Monday, February 16, 2009

An Old Dutch Painting: How
Economic History Repeats Itself

As the home of the first multinational corporation -- the Dutch East India Company or VOC, established in 1602 and which was also the first firm to issue stock -- the Netherlands has long experience of investment manias.

Its 17th-century art and literature routinely included reminders to not let selfish desires distract people from their duties.

The paintings of exotic tulips and overflowing fruit bowls that reflected the opulence of the Dutch Golden Age were often framed by insidious symbols of the inevitability of death, to show material things do not last.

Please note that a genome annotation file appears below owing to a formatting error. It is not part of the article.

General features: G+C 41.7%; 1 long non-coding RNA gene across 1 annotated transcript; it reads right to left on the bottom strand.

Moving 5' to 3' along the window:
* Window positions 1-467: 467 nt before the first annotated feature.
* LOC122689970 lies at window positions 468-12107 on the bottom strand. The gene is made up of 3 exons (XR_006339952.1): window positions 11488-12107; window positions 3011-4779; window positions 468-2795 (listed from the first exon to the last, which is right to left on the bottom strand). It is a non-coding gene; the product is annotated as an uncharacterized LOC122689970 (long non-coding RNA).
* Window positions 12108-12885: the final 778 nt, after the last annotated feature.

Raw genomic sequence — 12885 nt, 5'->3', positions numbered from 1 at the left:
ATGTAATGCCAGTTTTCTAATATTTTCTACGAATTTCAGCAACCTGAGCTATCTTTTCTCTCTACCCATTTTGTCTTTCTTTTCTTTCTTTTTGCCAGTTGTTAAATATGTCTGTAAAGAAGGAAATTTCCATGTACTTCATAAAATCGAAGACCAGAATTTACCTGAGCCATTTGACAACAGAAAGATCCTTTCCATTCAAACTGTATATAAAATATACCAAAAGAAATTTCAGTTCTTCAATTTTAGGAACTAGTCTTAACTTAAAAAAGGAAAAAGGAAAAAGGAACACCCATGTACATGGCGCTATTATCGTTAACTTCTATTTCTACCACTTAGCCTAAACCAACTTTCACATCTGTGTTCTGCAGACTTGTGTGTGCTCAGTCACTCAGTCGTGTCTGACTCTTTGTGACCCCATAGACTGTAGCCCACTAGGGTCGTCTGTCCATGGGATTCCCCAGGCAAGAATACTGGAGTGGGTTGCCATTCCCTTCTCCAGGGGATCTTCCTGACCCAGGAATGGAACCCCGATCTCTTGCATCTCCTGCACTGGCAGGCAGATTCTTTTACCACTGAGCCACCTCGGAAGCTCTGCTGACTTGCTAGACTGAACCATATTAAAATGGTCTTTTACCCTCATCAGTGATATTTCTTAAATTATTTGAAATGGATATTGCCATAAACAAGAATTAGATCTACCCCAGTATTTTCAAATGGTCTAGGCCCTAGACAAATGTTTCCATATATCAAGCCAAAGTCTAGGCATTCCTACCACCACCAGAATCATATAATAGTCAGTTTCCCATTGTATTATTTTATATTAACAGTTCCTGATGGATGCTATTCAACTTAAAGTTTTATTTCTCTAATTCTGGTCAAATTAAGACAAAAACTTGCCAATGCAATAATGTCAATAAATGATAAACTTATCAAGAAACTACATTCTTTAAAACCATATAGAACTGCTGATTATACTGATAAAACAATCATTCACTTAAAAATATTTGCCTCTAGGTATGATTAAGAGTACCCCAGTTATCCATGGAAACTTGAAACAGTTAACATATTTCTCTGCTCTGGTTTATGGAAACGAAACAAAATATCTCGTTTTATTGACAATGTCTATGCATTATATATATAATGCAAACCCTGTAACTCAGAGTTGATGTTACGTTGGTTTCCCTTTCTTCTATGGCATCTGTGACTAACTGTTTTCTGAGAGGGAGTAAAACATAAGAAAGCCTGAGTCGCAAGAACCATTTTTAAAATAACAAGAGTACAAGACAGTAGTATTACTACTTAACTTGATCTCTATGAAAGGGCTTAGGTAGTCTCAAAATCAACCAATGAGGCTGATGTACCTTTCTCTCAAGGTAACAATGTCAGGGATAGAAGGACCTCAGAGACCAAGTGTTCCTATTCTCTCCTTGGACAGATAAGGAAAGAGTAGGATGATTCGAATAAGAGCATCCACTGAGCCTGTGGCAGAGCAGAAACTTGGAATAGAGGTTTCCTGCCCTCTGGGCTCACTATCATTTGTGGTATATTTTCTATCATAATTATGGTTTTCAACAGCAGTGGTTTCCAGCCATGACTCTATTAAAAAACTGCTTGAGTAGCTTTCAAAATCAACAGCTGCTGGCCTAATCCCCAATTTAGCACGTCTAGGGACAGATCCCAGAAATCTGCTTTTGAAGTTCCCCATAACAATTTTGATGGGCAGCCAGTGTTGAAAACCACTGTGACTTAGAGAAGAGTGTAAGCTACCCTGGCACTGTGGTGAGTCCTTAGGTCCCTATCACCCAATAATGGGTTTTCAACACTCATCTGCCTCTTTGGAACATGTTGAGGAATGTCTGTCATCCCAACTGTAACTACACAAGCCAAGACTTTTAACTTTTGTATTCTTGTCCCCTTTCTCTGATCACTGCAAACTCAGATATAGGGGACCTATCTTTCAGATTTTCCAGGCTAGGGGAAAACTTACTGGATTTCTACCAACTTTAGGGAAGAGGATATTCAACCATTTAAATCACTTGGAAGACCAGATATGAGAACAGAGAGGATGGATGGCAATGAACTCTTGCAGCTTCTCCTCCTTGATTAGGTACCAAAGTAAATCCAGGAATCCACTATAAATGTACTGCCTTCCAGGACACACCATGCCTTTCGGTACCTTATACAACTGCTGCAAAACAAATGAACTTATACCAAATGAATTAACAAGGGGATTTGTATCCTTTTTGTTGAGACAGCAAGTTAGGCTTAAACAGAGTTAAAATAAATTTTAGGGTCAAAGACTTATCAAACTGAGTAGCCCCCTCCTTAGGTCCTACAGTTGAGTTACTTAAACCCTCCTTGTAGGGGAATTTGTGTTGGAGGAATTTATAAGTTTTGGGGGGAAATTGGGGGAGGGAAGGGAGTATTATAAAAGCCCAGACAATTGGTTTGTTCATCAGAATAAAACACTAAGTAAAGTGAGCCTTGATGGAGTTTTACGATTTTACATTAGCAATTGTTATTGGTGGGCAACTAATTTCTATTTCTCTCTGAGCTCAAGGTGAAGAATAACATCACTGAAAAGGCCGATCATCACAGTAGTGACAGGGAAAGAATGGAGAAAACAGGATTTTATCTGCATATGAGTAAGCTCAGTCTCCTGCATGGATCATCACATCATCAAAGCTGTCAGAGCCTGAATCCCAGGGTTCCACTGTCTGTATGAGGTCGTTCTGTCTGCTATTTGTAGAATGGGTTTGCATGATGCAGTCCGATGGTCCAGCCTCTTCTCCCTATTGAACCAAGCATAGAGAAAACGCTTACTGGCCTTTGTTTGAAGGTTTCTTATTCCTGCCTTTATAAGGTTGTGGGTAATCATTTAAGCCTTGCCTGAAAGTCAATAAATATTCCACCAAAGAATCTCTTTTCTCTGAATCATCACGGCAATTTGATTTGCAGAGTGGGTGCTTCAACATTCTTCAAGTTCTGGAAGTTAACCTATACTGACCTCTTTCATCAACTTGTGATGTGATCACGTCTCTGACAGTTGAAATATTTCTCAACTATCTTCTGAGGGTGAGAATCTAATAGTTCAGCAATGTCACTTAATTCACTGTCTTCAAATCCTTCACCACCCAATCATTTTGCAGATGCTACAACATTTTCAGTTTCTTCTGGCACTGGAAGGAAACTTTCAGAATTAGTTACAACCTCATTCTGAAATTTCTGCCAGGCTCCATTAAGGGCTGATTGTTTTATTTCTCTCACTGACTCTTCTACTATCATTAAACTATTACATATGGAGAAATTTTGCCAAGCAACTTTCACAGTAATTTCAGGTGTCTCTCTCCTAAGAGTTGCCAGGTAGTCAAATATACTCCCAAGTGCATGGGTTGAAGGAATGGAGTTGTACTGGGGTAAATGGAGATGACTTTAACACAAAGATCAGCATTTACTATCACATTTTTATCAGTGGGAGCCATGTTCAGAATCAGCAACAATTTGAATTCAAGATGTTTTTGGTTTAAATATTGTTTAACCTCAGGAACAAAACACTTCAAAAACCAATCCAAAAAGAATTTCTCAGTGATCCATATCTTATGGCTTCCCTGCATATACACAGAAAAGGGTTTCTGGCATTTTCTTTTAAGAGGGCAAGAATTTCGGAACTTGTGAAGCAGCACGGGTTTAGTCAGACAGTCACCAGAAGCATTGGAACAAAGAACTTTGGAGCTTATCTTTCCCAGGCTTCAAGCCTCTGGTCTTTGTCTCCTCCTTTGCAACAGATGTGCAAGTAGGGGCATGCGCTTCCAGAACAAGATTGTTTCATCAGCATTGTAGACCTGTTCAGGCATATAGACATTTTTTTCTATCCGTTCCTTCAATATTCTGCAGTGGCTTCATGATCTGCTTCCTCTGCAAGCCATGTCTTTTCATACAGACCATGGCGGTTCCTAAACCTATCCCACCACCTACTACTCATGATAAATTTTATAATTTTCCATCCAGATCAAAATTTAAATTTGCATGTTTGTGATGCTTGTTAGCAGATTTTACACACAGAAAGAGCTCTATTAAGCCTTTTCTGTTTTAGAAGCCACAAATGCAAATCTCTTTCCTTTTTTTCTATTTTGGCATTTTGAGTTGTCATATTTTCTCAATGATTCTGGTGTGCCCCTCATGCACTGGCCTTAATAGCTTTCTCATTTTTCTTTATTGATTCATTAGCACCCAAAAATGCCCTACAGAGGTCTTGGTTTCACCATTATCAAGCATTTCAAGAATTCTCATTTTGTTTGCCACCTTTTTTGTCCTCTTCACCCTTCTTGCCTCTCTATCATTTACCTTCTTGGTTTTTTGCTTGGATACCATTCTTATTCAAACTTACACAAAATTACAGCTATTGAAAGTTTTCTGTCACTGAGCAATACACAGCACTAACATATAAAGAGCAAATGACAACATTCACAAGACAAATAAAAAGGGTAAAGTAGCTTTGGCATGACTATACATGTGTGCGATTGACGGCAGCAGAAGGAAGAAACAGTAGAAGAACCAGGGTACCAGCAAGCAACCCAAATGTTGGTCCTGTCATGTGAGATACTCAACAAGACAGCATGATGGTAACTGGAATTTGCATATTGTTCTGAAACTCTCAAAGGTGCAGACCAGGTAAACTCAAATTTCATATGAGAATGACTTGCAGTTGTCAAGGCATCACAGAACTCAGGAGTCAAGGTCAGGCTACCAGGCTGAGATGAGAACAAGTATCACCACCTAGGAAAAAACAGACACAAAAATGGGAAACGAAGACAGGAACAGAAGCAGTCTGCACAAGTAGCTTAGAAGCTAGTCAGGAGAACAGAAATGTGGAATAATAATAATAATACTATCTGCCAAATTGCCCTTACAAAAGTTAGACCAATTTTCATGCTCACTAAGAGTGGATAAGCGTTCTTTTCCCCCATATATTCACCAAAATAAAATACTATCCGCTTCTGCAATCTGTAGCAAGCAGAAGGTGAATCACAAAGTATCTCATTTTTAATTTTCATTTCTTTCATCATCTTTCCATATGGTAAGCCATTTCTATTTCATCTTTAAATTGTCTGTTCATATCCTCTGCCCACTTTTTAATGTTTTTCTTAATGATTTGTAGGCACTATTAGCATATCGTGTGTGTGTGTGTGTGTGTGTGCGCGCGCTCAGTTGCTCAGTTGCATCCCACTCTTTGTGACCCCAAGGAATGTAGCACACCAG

In Hendrick Gerritsz Pot's famous painting, "Flora's Wagon of Fools," weavers drop their looms to join the goddess of flowers in a doomed quest for riches, reflecting concern that work was being supplanted by idle and illusory routes to wealth.

"These paintings were a warning -- a moral reminder -- to watch what you are doing: since there will be the inevitable moment of death," said Pieter Roelofs, a curator at the Rijksmuseum in Amsterdam.

"So you can try to be the best in your field and make as much money as you can, but when you are faced with judgment you won't be credited for your wealth but how you acted in the broader social context."

When tulip bulb prices collapsed in 1637 and many people refused to honor contracts, it sent a shiver through a trading community that relied on trust, a wave of self-doubt similar to sentiments expressed after markets tumbled last year.
--from "Moral Rebound Finds Dutch Exploring Calvin"

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